FROM Jan-Christopher Horak
Eastern European Cinematographers What do the films The Deer Hunter, Deliverance and Close Encounters of the Third Kind have in common? They’re all iconic movies, and they were all shot by cinematographer Vilmos Zsigmond. He died on New Year’s Day at the age of 85. He and his friend Laszlo Kovacs started out filming the carnage as the Soviet Union quashed the Hungarian revolt against Communist rule in 1956. Then they came to Hollywood – and they are only two of many great film photographers from Eastern Europe. How did so many extraordinary cinematographers come from one part of the world?
Berlin and Hollywood Berlin and Los Angeles share a lot in common, especially movies. Not only has Berlin always been the heart of Germany’s film business, it’s been a stepping-off point for talent that’s had a huge impact on the American movie business. Carl Laemmle founded Universal Studios. Marlene Dietrich and her director Josef von Sternberg are synonymous with the exotic American films of the ‘30s. And Billy Wilder wrote and directed one of Madeleine Brand’s favorite movies ever, “Some Like It Hot.” Of course we know names like Dietrich and Wilder. But hundreds of lesser-known German immigrés have changed the way American movies look and sound. Starting next week, Press Play will be in Berlin. Every day, we’ll be sending stories back about the political and cultural life of a city that’s both one of the most glamorous and grittiest in Europe. Publicity photo of Marlene Dietrich for the film No Highway in the Sky also known as No Highway (1951).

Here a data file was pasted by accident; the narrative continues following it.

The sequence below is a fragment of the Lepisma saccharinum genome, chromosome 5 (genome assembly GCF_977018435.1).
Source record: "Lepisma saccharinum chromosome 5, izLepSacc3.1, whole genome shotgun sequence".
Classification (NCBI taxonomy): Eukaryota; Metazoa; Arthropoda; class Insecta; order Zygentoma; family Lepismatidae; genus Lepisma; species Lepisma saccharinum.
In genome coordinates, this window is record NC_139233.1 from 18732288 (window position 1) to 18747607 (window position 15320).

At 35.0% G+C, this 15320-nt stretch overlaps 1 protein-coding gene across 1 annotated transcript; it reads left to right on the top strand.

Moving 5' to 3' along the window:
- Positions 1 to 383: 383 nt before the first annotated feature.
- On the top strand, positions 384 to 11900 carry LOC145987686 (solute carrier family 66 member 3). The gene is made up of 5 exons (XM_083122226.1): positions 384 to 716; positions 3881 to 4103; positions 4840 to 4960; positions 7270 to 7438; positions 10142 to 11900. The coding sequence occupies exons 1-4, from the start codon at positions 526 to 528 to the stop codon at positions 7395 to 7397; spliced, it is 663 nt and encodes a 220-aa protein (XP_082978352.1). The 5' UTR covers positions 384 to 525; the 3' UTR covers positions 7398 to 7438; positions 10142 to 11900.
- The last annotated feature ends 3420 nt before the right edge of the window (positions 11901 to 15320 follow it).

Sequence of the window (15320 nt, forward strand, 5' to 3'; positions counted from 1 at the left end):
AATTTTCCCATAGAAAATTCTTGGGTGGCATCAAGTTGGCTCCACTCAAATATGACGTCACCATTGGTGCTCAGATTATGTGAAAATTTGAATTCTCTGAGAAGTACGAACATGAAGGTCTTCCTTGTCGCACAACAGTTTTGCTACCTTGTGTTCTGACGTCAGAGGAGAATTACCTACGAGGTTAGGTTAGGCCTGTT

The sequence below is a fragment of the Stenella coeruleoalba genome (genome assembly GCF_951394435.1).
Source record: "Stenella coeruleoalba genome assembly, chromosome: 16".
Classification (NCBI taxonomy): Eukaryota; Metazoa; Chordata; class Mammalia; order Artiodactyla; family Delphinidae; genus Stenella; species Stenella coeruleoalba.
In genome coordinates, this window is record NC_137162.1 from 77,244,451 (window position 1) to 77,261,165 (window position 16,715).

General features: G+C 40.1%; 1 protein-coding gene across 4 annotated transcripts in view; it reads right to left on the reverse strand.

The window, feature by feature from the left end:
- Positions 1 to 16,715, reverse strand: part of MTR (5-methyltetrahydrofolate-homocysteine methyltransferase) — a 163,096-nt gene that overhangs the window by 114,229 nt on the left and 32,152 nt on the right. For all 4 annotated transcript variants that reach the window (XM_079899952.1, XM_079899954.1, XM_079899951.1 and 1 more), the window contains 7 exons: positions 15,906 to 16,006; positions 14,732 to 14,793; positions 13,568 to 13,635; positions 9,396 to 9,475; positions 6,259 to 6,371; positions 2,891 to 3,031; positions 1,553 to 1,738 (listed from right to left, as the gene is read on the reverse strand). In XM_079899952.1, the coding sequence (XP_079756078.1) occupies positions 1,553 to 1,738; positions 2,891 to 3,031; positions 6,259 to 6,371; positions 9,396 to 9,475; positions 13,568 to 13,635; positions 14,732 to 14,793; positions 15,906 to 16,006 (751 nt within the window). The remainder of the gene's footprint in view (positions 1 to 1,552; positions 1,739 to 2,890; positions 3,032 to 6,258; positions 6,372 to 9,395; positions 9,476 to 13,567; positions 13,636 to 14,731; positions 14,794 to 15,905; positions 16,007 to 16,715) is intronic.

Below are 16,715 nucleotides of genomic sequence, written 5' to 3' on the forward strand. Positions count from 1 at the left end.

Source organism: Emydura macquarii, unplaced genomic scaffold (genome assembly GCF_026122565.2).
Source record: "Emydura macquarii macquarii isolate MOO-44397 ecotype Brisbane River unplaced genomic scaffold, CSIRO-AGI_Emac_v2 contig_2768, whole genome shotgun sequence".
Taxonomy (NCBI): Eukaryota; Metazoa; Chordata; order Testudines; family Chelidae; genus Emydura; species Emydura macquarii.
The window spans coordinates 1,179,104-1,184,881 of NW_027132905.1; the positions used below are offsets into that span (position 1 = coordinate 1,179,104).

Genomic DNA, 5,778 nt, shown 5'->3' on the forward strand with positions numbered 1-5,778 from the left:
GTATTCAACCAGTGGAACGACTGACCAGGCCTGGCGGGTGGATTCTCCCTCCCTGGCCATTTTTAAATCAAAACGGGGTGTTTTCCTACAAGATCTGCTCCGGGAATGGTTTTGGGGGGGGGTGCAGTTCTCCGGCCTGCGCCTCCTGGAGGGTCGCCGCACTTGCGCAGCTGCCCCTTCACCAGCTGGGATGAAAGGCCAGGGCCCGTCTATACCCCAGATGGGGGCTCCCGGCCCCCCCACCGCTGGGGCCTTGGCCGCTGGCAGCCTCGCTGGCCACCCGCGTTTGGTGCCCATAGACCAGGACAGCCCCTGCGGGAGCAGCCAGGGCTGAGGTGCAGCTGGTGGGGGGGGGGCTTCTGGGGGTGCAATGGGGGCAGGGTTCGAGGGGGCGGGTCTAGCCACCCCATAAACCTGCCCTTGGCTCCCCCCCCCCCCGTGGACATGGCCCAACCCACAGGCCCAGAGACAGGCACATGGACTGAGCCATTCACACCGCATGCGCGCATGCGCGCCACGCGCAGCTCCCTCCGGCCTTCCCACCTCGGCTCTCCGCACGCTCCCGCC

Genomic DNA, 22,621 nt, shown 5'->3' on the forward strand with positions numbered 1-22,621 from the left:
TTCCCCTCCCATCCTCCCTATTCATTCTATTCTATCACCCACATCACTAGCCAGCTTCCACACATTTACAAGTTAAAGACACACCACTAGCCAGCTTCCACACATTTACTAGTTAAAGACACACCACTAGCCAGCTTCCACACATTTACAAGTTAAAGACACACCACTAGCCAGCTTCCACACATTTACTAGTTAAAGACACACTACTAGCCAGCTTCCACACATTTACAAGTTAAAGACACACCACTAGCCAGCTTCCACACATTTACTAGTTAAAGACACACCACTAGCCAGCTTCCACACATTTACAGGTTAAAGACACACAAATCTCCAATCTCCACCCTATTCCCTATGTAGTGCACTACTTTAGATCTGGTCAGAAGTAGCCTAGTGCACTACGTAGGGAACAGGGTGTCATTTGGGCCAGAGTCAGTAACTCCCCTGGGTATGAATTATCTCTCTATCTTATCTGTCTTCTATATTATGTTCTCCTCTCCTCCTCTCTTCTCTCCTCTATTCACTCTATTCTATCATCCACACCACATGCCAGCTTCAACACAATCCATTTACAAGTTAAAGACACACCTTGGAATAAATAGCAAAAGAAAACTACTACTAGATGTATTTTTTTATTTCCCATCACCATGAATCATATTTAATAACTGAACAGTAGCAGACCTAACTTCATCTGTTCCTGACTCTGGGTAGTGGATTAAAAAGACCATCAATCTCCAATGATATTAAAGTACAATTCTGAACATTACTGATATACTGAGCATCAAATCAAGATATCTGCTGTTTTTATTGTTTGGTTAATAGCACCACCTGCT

Hua Hsu: A Floating Chinaman Author Hua Hsu stops by to discuss his book A Floating Chinaman, recounting the life of 1930's actor/writer H.T. Tsiang and his struggles entering the American literary world.
How do Trump supporters feel about the Paris Accord? Globally and around the U.S., there are strong opinions whether or not the Paris Climate Accord is a good idea. The American exit is either a horrifying abdication of American leadership or a forceful and long overdue statement about U.S. sovereignty.
Accusations of lying fly between James Comey and White House During his testimony Thursday, former FBI Director James Comey accused President Trump and other White House officials of lying when they said the FBI was in disarray and its staff had lost confidence in him. President Trump’s lawyer said Comey was wrong -- that the president never asked for his loyalty, and never asked him to back off the investigation into former NSA director Michael Flynn.